Daniel Danglades and Osman Nazir                                                  Eric Bezem

During all days of Congress, CEP was also present at the marketplace with a booth where participants were welcomed to learn more about CEP and its activities. There were also some nice goodies that people loved. But also the many board members were well-represented at the 6th WCPP. Board member Danijela Mrhar Prelić and honorary member Prof. Ioan Durnescu presented on “Implementation and evaluation of Core Correctional Skills: the whole organization approach”. During one of the parallel sessions, CEP board member Daniel Danglades and CEP member Osman Nazir had an interactive discussion on the future of probation in connection with the vulnerable group of foreign national offenders. They explored the unique challenges faced by foreign national offenders and discussed how probation services can adapt to better support them. Moreover, Iuliana Carbunaru showcased her poster titled ‘The Future is Brighter if We Support Each Other’, delving into the dynamics of influence on Penal Policy transfers across Europe, exploring the ‘who’, ‘why’, and ‘how’ behind these transitions.

Gerry McNally, former CEP President and CEP Designated Survivor presented “The Crofton-Jebb Controversy 1858-63: The Case for Preparation for Release and Post-release Supervision”.

Andrea Matouskova, Iuliana Carbunaru, Annie Devos, Jana Spero, Daniel Danglades, Pia Andersson, Danijela Mrhar Prelic and Jo Tein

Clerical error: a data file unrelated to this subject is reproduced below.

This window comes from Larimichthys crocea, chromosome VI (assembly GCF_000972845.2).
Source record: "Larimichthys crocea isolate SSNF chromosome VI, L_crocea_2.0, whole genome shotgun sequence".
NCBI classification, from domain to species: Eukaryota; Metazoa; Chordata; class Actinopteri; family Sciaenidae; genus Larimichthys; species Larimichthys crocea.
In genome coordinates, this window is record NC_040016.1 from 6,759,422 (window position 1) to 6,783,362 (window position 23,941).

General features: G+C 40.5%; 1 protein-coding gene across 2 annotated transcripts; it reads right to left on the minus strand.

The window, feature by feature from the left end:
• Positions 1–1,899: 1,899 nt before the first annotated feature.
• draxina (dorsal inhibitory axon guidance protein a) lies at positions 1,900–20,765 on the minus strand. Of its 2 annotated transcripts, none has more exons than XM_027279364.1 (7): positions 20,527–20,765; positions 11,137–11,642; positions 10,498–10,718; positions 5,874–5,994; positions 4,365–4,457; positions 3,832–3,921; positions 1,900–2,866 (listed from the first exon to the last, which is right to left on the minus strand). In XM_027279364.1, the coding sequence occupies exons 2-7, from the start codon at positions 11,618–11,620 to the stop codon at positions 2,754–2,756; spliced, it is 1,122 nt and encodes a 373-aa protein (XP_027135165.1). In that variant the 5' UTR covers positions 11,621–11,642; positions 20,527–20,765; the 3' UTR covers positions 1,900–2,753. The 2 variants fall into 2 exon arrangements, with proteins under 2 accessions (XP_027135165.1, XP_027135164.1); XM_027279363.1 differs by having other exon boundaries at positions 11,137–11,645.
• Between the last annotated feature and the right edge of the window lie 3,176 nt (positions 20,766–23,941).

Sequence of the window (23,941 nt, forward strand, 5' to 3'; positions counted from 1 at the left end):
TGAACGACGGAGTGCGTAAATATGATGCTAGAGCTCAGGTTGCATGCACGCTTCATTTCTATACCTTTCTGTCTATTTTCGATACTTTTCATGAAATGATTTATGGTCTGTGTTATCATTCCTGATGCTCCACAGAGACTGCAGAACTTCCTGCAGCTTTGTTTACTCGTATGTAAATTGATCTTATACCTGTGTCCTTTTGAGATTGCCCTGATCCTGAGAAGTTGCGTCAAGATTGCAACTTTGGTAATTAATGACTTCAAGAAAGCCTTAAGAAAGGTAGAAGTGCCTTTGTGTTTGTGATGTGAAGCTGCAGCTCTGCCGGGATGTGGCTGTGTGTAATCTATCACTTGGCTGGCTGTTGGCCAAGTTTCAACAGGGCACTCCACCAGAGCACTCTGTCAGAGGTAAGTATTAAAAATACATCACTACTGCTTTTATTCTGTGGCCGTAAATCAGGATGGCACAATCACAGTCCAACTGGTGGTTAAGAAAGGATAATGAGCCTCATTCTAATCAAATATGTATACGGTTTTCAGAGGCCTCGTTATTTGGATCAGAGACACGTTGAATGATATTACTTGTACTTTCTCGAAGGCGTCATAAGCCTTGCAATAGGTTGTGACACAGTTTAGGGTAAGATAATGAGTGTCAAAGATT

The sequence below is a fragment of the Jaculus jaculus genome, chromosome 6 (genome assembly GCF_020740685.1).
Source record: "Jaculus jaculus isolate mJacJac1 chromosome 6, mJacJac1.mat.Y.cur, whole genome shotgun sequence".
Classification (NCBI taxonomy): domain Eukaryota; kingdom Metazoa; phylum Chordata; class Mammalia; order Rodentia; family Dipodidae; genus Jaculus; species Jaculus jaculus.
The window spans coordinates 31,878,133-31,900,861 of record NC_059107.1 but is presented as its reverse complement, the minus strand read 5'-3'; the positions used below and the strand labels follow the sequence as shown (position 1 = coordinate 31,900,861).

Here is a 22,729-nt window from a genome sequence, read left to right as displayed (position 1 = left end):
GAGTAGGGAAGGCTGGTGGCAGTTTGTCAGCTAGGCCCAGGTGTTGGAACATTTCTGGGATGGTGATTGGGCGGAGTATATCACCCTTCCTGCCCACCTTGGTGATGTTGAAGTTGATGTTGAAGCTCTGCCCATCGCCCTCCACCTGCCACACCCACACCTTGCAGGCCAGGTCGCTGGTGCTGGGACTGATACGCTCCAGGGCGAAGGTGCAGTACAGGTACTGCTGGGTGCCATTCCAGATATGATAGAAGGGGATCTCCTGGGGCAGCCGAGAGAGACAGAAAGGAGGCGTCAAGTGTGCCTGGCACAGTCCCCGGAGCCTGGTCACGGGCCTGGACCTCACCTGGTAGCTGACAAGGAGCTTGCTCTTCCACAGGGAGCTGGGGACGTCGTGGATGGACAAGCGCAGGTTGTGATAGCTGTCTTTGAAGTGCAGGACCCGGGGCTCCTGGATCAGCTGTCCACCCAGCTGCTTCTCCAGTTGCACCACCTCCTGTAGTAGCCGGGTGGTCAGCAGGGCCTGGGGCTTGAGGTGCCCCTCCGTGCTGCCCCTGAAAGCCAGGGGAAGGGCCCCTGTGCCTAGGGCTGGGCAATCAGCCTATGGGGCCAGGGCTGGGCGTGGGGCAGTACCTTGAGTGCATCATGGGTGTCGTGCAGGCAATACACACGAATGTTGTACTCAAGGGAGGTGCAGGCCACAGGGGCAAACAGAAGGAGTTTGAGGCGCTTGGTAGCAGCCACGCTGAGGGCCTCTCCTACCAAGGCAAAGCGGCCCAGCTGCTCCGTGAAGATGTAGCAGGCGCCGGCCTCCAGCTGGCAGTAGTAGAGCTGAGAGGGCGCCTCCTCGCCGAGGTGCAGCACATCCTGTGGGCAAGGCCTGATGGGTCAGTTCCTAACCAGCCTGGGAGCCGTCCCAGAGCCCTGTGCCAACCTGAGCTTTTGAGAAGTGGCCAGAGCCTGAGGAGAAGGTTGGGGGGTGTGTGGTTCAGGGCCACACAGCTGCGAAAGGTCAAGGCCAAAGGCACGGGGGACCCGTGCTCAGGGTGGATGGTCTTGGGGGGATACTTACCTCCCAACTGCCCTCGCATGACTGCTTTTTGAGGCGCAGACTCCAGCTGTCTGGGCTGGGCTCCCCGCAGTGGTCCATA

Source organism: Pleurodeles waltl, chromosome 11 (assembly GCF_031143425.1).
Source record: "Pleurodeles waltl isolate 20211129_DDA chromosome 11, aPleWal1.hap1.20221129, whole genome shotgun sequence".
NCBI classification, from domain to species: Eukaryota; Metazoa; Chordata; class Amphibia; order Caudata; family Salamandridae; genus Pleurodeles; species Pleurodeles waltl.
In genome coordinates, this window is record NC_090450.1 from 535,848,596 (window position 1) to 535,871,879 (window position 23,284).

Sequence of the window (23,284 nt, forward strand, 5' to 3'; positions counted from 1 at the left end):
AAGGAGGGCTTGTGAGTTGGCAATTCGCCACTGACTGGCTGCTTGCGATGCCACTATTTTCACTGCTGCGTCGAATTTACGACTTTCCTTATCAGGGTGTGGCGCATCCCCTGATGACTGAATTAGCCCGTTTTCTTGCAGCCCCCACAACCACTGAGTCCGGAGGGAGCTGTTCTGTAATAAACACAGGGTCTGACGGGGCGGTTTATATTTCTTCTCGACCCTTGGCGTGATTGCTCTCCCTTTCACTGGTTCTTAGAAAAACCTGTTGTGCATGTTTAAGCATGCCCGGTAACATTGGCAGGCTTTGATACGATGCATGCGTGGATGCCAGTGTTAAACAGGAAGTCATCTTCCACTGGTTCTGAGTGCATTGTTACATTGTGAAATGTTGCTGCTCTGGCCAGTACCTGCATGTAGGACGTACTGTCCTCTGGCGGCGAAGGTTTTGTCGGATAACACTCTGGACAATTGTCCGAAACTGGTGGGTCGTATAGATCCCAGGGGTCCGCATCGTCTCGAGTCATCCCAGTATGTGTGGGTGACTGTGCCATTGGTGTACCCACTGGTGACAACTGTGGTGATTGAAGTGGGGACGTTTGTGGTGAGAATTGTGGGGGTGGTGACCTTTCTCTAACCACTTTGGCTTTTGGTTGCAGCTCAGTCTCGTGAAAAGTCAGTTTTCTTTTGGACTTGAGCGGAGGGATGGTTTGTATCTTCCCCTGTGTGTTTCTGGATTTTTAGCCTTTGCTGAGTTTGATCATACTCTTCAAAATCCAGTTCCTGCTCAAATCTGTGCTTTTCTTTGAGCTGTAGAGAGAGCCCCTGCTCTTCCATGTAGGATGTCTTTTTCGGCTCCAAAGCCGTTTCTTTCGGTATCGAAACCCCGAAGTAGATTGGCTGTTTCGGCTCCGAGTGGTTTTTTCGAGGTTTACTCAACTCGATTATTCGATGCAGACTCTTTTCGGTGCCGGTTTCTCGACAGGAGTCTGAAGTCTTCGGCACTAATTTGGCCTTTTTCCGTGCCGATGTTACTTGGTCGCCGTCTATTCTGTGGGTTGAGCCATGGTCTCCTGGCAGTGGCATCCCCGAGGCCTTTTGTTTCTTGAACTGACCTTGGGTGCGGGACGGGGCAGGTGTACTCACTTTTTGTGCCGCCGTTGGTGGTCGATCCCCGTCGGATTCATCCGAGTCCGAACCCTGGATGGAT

On the third and final day, Shoji Imafuku urged all participants to endorse the declaration that proposed the establishment of the International Day for Community Volunteers Supporting Offender Reintegration. The keynote presentation was delivered by Prof. Ioan Durnescu and Prof. Faye Taxman, talking about ‘Probation Around the World 2.0’ and offered insightful perspectives on global probation practices.

In the afternoon CEP ambassador Steve Pitts and former CEP Secretary General, Leo Tigges presented their report (Click here for more information) and discussed a major research project to identify promising practices in building probation capacity. Results include a capacity-building model, 10 success factors, steps to avoid when growing probation, and actions for the international community to support a “step-change” in global probation/community corrections provision.

During the closing ceremony, Eric Bezem, CEP Treasurer delivered concluding remarks, highlighting the importance of probation.  In the end, Johan Bac, Director General of the Dutch Probation Service revealed Indonesia as the next host country.  The ambassador of Indonesia to The Netherlands expressed happiness to the whole Indonesian delegation regarding their role as the host of the next World Congress. He revealed that the venue will be in Bali and the ambassador invites everyone to attend the next 7th World Congress on Probation and Parole in Bali, Indonesia.